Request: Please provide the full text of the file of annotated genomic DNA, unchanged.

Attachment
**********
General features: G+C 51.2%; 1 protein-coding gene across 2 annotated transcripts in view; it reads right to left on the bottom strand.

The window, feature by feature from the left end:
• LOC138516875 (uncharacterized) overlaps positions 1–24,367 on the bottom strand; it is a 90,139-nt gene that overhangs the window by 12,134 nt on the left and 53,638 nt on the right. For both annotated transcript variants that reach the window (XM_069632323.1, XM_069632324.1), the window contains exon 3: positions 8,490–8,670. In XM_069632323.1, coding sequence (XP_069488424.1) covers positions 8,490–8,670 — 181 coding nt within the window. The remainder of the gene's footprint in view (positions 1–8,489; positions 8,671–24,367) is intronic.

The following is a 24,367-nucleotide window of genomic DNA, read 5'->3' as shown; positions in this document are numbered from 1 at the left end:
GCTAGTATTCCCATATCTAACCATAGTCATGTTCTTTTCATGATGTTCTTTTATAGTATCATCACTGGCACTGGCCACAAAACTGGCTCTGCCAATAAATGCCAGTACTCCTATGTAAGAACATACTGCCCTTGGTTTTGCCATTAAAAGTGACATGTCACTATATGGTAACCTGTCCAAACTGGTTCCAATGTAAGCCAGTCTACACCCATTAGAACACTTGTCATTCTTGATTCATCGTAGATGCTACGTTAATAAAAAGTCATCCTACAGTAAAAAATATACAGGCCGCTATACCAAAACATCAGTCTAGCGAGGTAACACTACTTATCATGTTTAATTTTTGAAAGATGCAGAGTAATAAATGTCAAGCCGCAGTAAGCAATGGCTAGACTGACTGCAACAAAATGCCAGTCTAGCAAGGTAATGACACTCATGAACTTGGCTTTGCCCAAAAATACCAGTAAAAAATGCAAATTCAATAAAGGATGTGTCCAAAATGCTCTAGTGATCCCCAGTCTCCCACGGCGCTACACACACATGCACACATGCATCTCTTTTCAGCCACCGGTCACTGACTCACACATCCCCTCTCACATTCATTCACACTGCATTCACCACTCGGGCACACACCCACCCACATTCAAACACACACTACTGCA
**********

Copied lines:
General features: G+C 51.2%; 1 protein-coding gene across 2 annotated transcripts in view; it reads right to left on the bottom strand.

The window, feature by feature from the left end:
• LOC138516875 (uncharacterized) overlaps positions 1–24,367 on the bottom strand; it is a 90,139-nt gene that overhangs the window by 12,134 nt on the left and 53,638 nt on the right. For both annotated transcript variants that reach the window (XM_069632323.1, XM_069632324.1), the window contains exon 3: positions 8,490–8,670. In XM_069632323.1, coding sequence (XP_069488424.1) covers positions 8,490–8,670 — 181 coding nt within the window. The remainder of the gene's footprint in view (positions 1–8,489; positions 8,671–24,367) is intronic.

The following is a 24,367-nucleotide window of genomic DNA, read 5'->3' as shown; positions in this document are numbered from 1 at the left end:
GCTAGTATTCCCATATCTAACCATAGTCATGTTCTTTTCATGATGTTCTTTTATAGTATCATCACTGGCACTGGCCACAAAACTGGCTCTGCCAATAAATGCCAGTACTCCTATGTAAGAACATACTGCCCTTGGTTTTGCCATTAAAAGTGACATGTCACTATATGGTAACCTGTCCAAACTGGTTCCAATGTAAGCCAGTCTACACCCATTAGAACACTTGTCATTCTTGATTCATCGTAGATGCTACGTTAATAAAAAGTCATCCTACAGTAAAAAATATACAGGCCGCTATACCAAAACATCAGTCTAGCGAGGTAACACTACTTATCATGTTTAATTTTTGAAAGATGCAGAGTAATAAATGTCAAGCCGCAGTAAGCAATGGCTAGACTGACTGCAACAAAATGCCAGTCTAGCAAGGTAATGACACTCATGAACTTGGCTTTGCCCAAAAATACCAGTAAAAAATGCAAATTCAATAAAGGATGTGTCCAAAATGCTCTAGTGATCCCCAGTCTCCCACGGCGCTACACACACATGCACACATGCATCTCTTTTCAGCCACCGGTCACTGACTCACACATCCCCTCTCACATTCATTCACACTGCATTCACCACTCGGGCACACACCCACCCACATTCAAACACACACTACTGCA